Giulia, the story of a record-breaking Paralympic champion

It was her smile that first made us want to hear her story.

Giulia Terzi, 26, recently came back from the Tokyo Aquatics Centre with five Olympic medals from five races (two golds, two silvers and a bronze) — a new Italian and European record. Within the space of just weeks, she was also awarded, with top marks, a degree in law, to add to a previous one in political science. All in all, she is a real wonder woman, blessed with truly enviable determination and perseverance.
“When I asked her how all this makes her feel,” says Isico physiotherapist Martina Poggio, who had the privilege of interviewing her, she said: “It’s like a dream that I am still struggling to take in. It is the culmination of countless sacrifices. Each time I pick up my medals and look at them, I am reminded that hard work, sacrifices and everything you have to give up really are worth it, and can take you to the top, even though it can be hard to believe it at the time.”

Giulia also explained: “I went through some very difficult years. I was diagnosed with congenital scoliosis at the age of just 3 years, and therefore embarked on an exercise-based treatment at a very young age. When I was 14 years old, I spent 9 months wearing a plaster cast and that was followed by 4 years of bracing. Between 2015 and 2018, I had three operations, and as a result of medullary complications that arose subsequently, I am now in a wheelchair. I have found that the secret is to have the right people around you, trust those who love you and, whenever you need it, ask for help.  No one is invincible and some days and periods are more difficult than others, but with the love and support of family, friends and the right people, you can overcome anything! My parents and siblings have been crucial in helping me get through the hard times, I owe them so much!”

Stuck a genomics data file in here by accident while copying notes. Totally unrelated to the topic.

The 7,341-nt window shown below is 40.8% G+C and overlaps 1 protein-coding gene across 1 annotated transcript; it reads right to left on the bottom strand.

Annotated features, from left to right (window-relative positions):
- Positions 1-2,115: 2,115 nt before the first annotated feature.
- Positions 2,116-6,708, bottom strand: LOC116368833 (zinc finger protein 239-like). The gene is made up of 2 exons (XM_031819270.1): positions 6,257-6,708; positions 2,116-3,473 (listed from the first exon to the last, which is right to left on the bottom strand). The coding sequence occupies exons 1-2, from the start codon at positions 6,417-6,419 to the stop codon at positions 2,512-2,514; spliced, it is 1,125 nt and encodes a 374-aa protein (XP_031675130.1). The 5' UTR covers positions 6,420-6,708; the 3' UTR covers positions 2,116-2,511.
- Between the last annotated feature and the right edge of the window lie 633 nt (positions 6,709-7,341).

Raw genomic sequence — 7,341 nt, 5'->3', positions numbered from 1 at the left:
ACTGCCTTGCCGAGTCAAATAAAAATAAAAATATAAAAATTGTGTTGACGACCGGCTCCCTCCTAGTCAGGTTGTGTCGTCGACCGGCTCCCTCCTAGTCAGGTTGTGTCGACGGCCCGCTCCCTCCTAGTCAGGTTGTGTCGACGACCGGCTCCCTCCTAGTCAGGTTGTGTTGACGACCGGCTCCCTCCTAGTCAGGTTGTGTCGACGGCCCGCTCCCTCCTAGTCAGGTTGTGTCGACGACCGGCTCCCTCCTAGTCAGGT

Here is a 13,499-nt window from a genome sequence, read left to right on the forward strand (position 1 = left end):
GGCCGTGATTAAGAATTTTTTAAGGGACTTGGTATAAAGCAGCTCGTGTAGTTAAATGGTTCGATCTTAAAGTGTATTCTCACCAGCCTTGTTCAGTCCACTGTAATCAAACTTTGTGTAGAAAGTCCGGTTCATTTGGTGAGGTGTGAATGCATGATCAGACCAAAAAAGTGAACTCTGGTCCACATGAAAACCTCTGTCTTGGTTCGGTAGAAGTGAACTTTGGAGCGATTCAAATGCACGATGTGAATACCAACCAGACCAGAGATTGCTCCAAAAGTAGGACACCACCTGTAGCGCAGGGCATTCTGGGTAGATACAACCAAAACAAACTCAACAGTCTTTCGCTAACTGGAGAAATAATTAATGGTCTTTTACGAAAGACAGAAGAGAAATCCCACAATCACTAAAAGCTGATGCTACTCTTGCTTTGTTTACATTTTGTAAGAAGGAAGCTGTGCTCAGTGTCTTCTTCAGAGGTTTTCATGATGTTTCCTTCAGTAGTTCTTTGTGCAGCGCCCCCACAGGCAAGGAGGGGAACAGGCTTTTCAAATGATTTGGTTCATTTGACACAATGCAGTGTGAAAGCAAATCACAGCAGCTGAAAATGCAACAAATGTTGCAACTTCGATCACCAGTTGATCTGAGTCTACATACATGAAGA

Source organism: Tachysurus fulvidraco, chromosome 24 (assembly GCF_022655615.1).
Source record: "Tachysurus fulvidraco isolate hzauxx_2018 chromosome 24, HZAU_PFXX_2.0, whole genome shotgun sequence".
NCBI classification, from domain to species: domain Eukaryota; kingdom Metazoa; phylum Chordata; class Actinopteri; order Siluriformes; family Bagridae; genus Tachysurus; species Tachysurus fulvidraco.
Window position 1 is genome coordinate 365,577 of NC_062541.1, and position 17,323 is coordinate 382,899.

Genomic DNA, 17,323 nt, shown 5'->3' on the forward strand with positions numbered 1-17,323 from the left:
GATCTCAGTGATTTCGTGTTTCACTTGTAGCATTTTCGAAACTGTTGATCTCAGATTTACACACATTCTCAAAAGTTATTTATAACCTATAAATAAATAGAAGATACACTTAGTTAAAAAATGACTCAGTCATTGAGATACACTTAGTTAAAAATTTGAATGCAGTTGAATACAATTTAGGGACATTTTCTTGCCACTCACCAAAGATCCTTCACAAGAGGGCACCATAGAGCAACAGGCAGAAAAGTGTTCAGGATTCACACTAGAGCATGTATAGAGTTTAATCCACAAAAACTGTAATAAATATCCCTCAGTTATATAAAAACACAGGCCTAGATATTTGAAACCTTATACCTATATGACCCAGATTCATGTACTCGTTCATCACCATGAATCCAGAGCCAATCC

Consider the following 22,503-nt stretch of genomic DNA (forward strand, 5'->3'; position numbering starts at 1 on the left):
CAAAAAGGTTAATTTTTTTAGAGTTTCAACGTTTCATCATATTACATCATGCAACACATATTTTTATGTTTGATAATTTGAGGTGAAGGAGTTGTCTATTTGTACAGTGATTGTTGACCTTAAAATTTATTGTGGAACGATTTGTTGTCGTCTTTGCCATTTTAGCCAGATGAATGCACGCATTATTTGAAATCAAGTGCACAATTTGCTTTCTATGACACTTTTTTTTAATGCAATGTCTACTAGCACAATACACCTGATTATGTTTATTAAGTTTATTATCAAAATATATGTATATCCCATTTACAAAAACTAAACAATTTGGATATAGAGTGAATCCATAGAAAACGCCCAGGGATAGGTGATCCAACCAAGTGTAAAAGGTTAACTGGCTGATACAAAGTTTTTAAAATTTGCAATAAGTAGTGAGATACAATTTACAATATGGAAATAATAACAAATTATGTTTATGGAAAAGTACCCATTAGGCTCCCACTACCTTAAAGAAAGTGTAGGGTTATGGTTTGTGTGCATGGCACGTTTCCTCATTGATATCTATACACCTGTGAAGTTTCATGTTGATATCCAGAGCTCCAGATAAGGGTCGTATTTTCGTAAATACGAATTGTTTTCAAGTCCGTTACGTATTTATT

Giulia has a great Instagram profile, full of content, where she writes: “In my case, scoliosis has meant casts, braces, three operations, and titanium rods in my back with all that that entails. But, more than all of this, the word scoliosis, to me, means lots of other things as well. It means a bond, that special bond created through the looks you exchange with those around you, who see how hard you have to fight every single day, fight back tears when you are being taken off for surgery, but also look at you with so much pride whenever, despite everything, you achieve an objective. Scoliosis means pain, sleepless nights spent trying to sleep on a table or the bedroom floor. It means resilience, because all of this has, after all, allowed me to develop into a much stronger person, teaching me to endure fatigue and to pour ever more determination into making my dreams come true, because nothing has been allowed to get in the way of those! It also means love, for the people who have been by my side since the start, and ice creams that could not be enjoyed outdoors, in a park, but had to be eaten in a hospital bed, laughing about it, like it was the normal thing to do. When you find yourself facing a difficult situation, it’s so easy to let yourself get dragged down by negative comments, words and fears, but in the end, it is the energy and determination with which you pick yourself up that shows you for the person you are and that, whatever your problems, that must always win through.”

I prefer to quote Giulia’s exact words because I really believe that only someone who has gone through this experience themselves can really understand what it is like for our youngsters having to wear a brace day after day, rising bravely to the challenges that scoliosis brings” Martina Poggio says. 

“I wanted to turn a spotlight on Giulia, because she is a great example and her story illustrates perfectly the importance of fighting every day and not giving up on your dreams.”